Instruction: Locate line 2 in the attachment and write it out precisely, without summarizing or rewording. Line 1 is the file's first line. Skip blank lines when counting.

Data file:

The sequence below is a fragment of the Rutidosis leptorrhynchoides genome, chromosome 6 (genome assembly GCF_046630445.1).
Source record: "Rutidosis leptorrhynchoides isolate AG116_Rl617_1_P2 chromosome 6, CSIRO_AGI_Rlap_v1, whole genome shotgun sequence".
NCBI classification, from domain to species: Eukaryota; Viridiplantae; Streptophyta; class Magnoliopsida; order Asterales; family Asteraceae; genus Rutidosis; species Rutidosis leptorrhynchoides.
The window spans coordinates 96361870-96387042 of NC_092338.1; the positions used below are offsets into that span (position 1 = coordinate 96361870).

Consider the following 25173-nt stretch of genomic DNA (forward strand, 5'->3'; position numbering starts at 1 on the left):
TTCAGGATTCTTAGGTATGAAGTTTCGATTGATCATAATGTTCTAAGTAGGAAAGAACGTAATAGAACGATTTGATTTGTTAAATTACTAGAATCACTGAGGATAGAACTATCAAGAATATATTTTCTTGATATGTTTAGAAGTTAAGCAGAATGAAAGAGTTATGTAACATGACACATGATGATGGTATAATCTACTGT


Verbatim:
Source record: "Rutidosis leptorrhynchoides isolate AG116_Rl617_1_P2 chromosome 6, CSIRO_AGI_Rlap_v1, whole genome shotgun sequence".